Fate Of Muskingum River Plant Up In The Air

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The Muskingum River Power plant is located in Washington County, near Beverly, and it's owned by American Electric Power, which has talked about closing it down.

AEP has also proposed keeping it open at a lower level of output, switching from coal to natural gas as a fuel source.
Melissa McHenry says the Public Utilities Commission of Ohio will, effectively, make the decision about Muskingum River.
"What's before the PUCO right now is called an electric security plan, or esp case, and really it sets a rate for AEP Ohio's customers going forward," says McHenry.
The case is complicated, with implications for all of AEP's electric generating facilities, not just the Muskingum River plant.
"So really, it involved what AEP will be able to charge customers for electric service going forward in the state as the state transitions to a competitive electricity model. For Muskingum River, the current plant, the plant is being affected by Environmental Protection Agency new regulations that have an impact on all coal plants in the US, not just Muskingum River, and those new regulations are going to reduce the emissions from those plants in the mid-2015 time frame," explained McHenry.
This is a good time for a quick written tour and history of the Muskingum River Plant, which has five generating units.
"The units were built at different times.  The newest unit was built in 1968 and that's unit five and it's 585 megawatts. The other units were built between 1953 and 1958, and they're all in the range of 200 megawatts so they're all smaller and there are four other units at that plant," said McHenry.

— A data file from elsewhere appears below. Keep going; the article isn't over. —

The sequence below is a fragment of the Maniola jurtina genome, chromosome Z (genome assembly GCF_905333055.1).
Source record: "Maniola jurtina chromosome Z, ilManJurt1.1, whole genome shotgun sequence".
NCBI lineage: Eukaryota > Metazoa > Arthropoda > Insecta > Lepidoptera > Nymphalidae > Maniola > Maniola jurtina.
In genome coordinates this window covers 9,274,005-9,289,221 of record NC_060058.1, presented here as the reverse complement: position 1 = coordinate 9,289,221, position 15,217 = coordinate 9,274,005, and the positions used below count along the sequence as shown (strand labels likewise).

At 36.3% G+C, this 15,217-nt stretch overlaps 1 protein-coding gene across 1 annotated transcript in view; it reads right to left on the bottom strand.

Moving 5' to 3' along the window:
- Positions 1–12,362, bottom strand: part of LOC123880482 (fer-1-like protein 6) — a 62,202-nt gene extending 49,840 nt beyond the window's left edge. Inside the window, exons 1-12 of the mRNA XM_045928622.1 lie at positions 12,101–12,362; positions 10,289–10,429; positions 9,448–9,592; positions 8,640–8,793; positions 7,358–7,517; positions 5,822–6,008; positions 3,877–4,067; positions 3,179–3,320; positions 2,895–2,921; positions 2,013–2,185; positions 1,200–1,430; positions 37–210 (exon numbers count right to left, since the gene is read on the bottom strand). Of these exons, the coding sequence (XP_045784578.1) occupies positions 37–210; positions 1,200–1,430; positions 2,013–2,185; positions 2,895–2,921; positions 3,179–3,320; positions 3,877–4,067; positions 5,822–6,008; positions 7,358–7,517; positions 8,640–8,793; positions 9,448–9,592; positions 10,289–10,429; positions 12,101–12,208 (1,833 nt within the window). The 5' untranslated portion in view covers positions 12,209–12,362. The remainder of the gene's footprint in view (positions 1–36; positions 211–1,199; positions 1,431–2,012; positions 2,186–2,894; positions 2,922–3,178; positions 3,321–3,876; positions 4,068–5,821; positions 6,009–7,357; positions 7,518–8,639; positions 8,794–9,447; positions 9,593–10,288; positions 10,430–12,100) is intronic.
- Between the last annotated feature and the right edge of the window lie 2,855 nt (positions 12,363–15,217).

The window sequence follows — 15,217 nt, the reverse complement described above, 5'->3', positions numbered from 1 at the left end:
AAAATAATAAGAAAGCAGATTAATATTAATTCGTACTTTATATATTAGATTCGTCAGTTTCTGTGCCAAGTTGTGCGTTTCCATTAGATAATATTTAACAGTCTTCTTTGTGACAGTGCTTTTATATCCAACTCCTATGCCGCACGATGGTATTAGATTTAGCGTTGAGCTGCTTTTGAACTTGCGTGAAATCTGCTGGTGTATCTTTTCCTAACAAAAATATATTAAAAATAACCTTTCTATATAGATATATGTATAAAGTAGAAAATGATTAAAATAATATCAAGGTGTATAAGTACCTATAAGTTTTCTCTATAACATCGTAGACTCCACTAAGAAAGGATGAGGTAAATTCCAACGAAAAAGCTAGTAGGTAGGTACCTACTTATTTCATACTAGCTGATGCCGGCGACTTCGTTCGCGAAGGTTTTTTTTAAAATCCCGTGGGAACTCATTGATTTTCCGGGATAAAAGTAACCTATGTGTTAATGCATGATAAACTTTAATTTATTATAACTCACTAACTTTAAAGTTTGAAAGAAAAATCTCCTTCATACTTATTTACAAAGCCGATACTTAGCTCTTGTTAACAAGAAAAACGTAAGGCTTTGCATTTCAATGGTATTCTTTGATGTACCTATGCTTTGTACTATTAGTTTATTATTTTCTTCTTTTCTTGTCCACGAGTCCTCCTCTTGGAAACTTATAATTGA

It's the four older units that, for sure, are going to be shut-down.
"Their size and their age makes it not economic to make additional investments to those units.  Unit five at the plant, which is one of the larger units, the current plan is to re-fuel that unit with natural gas.  The Muskingum River would not bring coal any longer, but we potentially would re-fuel unit five with natural gas," says McHenry. "It wouldn't generate quite as much, there would be many fewer employees at the plant, but there would still be some generation at that site. That is the current plan, depending on what happens with the electricity security plan and then just going forward with our overall compliance plan for the EPA regulations we'll make the final determination with what happens with Muskingum River unit five."
McHenry says going from coal to natural gas would mean a significant cut in the workforce at Muskingum River.
"We currently have about 114 employees working at the plant, obviously, if we do the re-fuel to natural gas it would be much fewer, typically a natural gas unit requires about 20 employees. So the total current generating capacity is 1,425 megawatts and that would go down, too, if we re-fuel with natural gas to about a 500 megawatt plant," says McHenry.
Cutting jobs will hurt the local economy, but many people will cheer the decrease in pollution.
"The plant operates in compliance with all current environmental regulations and limits, for the facility and of course, going forward, those limits are getting to such a level that, due to the age of units one through four and the cost of scrubbing unit five, we're looking at alternatives.  It is a large plant, which typically if a plant is not scrubbed, it's a question of how much volume and coal is burned at the facility. Our emissions for all our facilities are available publicly, because all of that information is reported to the EPA," says McHenry.
McHenry says a ruling from the PUCO is just around the corner, hopefully by early August.